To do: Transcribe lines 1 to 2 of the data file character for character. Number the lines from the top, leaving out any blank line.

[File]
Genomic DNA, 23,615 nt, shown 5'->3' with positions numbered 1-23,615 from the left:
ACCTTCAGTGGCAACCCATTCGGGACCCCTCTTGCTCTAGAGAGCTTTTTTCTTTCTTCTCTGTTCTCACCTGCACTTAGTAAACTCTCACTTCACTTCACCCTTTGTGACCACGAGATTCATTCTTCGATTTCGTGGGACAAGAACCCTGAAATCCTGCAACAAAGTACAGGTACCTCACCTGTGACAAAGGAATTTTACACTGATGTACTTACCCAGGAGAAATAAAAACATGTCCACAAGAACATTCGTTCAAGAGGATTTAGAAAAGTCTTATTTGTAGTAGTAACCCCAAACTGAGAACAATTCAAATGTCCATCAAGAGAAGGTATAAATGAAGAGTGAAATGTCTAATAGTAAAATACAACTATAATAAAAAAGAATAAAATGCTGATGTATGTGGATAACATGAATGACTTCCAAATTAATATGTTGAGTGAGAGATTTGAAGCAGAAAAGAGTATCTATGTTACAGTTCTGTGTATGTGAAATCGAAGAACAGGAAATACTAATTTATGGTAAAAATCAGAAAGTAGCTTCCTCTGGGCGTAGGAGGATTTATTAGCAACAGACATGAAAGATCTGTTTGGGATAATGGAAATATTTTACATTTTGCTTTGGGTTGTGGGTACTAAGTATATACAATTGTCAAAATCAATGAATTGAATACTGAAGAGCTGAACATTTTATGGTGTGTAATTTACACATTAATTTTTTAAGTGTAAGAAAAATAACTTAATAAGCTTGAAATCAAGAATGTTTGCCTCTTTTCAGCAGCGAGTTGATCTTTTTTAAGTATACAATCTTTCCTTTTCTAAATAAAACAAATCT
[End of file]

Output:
Genomic DNA, 23,615 nt, shown 5'->3' with positions numbered 1-23,615 from the left:
ACCTTCAGTGGCAACCCATTCGGGACCCCTCTTGCTCTAGAGAGCTTTTTTCTTTCTTCTCTGTTCTCACCTGCACTTAGTAAACTCTCACTTCACTTCACCCTTTGTGACCACGAGATTCATTCTTCGATTTCGTGGGACAAGAACCCTGAAATCCTGCAACAAAGTACAGGTACCTCACCTGTGACAAAGGAATTTTACACTGATGTACTTACCCAGGAGAAATAAAAACATGTCCACAAGAACATTCGTTCAAGAGGATTTAGAAAAGTCTTATTTGTAGTAGTAACCCCAAACTGAGAACAATTCAAATGTCCATCAAGAGAAGGTATAAATGAAGAGTGAAATGTCTAATAGTAAAATACAACTATAATAAAAAAGAATAAAATGCTGATGTATGTGGATAACATGAATGACTTCCAAATTAATATGTTGAGTGAGAGATTTGAAGCAGAAAAGAGTATCTATGTTACAGTTCTGTGTATGTGAAATCGAAGAACAGGAAATACTAATTTATGGTAAAAATCAGAAAGTAGCTTCCTCTGGGCGTAGGAGGATTTATTAGCAACAGACATGAAAGATCTGTTTGGGATAATGGAAATATTTTACATTTTGCTTTGGGTTGTGGGTACTAAGTATATACAATTGTCAAAATCAATGAATTGAATACTGAAGAGCTGAACATTTTATGGTGTGTAATTTACACATTAATTTTTTAAGTGTAAGAAAAATAACTTAATAAGCTTGAAATCAAGAATGTTTGCCTCTTTTCAGCAGCGAGTTGATCTTTTTTAAGTATACAATCTTTCCTTTTCTAAATAAAACAAATCT